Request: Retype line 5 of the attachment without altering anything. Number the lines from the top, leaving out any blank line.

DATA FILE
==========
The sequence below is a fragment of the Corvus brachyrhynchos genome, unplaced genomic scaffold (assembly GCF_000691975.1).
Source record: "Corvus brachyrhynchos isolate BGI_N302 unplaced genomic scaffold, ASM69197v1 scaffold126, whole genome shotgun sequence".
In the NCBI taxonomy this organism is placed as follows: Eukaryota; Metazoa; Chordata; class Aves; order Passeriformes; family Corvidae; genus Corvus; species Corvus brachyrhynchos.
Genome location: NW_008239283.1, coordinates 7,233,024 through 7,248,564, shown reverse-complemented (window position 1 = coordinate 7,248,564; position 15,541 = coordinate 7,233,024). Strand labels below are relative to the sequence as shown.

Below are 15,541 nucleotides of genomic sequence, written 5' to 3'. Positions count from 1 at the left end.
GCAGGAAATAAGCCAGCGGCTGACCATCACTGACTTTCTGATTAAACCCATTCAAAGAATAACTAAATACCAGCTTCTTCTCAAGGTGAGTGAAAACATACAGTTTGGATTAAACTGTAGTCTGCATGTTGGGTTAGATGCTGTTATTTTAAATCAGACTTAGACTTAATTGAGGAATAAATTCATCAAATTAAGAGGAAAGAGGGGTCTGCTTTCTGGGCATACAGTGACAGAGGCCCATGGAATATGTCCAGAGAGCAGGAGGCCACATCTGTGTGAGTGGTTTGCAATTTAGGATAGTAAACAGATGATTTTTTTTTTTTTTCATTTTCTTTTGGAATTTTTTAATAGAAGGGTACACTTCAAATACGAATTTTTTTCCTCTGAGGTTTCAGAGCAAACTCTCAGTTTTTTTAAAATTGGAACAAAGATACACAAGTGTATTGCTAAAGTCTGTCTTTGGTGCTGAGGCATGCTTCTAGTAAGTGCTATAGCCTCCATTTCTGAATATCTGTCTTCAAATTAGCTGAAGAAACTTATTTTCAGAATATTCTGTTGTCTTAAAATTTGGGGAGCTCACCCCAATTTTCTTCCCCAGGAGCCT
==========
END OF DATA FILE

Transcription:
Below are 15,541 nucleotides of genomic sequence, written 5' to 3'. Positions count from 1 at the left end.